This month 49 years ago KRAFTWERK released their second studio album KRAFTWERK 2
Kraftwerk 2 is the second studio album that was released under the moniker Kraftwerk. The album was written and performed by founding Kraftwerk members Ralf Hütter and Florian Schneider in late 1971, with the sessions produced by the influential Konrad "Conny" Plank. It was released by Philips in January 1972.
Hütter later commented in an interview: "Nobody wanted to play with us because we did all kinds of strange things...feedbacks and overtones and sounds and rhythms. No drummer wanted to work with us because we had these electronic gadgets."
Although one should expect the obvious, this album features no synthesizers, the instrumentation being largely electric guitar, bass guitar, flute and violin. The electronic tricks and experiments both gentlemen display here belong to the realm of 1960s tape-based music, with heavy use of tape echo, reverse playback and tape speed effects. Overall, the sound has a rather muted, twilit, dusky feel, similar in feel to "Megaherz" on Kraftwerk's debut album, as Hütter and Schneider explored the possibilities for electronic and auto-mechanical enhancement of their music.
The lengthy, almost side-long "Klingklang" which opens the album is notable for its use of a preset organ beatbox to provide the percussion track. A term which would later be used as their fifth virtual member in the shape of a recording studio.It starts with a clangourous Stockhausen-like metallic percussion montage and gives rise to the unmistakable Kraftwerk sound. Later, the song title also became the name of the band's own self-built studio, in Düsseldorf. "Atem" is a recording of breathing, while "Harmonika" features a tape-manipulated mouth organ.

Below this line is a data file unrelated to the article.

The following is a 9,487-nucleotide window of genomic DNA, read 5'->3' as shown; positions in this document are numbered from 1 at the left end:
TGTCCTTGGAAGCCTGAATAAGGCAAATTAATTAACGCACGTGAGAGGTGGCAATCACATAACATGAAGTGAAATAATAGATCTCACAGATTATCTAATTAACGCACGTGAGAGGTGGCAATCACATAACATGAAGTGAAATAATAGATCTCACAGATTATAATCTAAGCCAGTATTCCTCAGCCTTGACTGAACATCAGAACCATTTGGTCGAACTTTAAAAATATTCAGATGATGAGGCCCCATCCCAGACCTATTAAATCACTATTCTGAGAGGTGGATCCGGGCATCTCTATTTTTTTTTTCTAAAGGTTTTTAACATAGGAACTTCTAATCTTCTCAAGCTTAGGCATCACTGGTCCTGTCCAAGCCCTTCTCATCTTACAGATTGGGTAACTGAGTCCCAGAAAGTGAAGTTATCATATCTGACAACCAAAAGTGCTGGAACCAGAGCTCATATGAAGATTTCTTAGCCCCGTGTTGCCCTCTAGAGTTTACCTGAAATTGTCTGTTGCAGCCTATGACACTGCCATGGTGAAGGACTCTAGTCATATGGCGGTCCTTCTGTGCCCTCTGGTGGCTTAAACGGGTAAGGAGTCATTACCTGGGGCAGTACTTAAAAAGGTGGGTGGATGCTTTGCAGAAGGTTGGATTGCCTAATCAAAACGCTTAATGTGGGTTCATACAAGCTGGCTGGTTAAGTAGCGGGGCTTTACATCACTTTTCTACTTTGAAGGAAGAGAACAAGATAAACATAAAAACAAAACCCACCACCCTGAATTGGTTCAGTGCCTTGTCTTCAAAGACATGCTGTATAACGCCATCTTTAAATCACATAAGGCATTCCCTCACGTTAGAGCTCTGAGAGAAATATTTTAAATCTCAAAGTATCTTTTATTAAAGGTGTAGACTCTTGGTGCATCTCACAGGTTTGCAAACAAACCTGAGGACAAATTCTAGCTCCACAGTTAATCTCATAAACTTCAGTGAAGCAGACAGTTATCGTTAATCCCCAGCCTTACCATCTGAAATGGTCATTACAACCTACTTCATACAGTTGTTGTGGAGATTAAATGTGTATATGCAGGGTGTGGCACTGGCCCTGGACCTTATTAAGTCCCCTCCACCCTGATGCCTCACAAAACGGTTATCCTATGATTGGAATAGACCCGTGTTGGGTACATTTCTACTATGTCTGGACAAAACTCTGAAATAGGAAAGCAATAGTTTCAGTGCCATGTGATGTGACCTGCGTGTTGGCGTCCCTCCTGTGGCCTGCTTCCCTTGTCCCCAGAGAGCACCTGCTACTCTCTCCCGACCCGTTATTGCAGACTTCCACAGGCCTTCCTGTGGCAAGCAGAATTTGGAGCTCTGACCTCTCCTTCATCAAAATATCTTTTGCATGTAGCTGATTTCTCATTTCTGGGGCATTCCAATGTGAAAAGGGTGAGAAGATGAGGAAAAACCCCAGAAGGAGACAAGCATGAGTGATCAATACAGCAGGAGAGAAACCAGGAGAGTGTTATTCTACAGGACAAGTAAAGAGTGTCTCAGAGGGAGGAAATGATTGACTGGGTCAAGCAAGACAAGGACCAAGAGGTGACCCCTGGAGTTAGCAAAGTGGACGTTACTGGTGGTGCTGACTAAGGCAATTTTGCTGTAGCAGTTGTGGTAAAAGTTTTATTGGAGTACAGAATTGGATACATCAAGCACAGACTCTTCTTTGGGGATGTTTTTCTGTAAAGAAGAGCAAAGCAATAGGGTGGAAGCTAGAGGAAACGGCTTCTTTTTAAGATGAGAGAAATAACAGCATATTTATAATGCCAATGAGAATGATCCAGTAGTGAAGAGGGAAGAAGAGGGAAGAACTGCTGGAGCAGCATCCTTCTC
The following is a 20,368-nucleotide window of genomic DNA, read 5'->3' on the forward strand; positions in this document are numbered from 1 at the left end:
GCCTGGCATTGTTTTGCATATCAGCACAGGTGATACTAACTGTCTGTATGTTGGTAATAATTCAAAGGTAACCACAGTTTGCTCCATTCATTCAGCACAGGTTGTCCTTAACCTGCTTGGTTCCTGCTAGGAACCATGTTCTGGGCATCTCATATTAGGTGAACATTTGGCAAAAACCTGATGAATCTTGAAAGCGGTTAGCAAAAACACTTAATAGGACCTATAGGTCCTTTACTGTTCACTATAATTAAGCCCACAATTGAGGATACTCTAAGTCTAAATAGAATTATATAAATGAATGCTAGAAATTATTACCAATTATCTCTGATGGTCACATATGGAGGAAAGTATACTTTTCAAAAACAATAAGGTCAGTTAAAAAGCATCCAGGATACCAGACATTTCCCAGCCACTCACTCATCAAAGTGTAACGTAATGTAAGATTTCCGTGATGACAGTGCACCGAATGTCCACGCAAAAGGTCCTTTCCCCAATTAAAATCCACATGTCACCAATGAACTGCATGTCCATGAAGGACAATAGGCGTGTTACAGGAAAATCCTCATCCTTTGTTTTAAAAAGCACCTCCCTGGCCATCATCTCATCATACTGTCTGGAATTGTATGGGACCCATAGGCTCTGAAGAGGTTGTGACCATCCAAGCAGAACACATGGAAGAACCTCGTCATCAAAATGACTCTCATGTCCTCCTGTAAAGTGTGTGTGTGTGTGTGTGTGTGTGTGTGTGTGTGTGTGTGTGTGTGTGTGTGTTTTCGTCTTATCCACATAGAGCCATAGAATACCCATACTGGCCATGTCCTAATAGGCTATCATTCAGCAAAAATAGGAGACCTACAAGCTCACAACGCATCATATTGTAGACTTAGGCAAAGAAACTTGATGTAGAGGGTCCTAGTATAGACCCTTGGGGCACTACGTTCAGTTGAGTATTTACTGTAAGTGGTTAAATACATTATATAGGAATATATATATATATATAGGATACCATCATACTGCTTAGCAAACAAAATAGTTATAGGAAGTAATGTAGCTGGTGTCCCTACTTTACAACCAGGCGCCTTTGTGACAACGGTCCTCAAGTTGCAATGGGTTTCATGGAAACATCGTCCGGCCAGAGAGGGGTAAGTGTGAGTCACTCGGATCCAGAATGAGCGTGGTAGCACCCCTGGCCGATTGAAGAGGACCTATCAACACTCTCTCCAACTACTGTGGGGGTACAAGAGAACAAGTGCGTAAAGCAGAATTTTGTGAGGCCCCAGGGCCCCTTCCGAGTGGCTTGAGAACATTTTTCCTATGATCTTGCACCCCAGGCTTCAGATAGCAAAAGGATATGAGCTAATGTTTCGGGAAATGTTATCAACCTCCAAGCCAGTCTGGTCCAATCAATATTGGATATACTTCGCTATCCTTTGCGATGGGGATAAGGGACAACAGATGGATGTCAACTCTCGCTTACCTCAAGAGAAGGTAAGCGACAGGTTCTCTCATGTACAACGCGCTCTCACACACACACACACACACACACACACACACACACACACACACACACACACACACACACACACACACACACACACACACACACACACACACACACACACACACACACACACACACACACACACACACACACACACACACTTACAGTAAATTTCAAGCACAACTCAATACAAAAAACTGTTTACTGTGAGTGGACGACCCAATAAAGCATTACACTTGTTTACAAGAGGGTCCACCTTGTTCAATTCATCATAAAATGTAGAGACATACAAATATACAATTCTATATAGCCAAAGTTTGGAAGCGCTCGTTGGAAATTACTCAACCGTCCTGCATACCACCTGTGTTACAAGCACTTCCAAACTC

The cover design, by Ralf and Florian, further hints at conceptual art, being a repeat of the first album's pop art design – except this time fluorescent green replaces the red and the number '2' is added.
No material from this album has been performed in the band's live set since the Autobahn tour of 1975, and to date, the album has not been officially reissued on CD. The band is seemingly reluctant to consider the release as a part of their legacy
In interviews, Schneider described the first three Kraftwerk albums as "archaeology".
A1. Klingklang 17:36
A2. Atem 2:57
B1. Strom 3:52
B2. Spule 5:20
B3. Wellenlänge 9:40
B4. Harmonika 3:17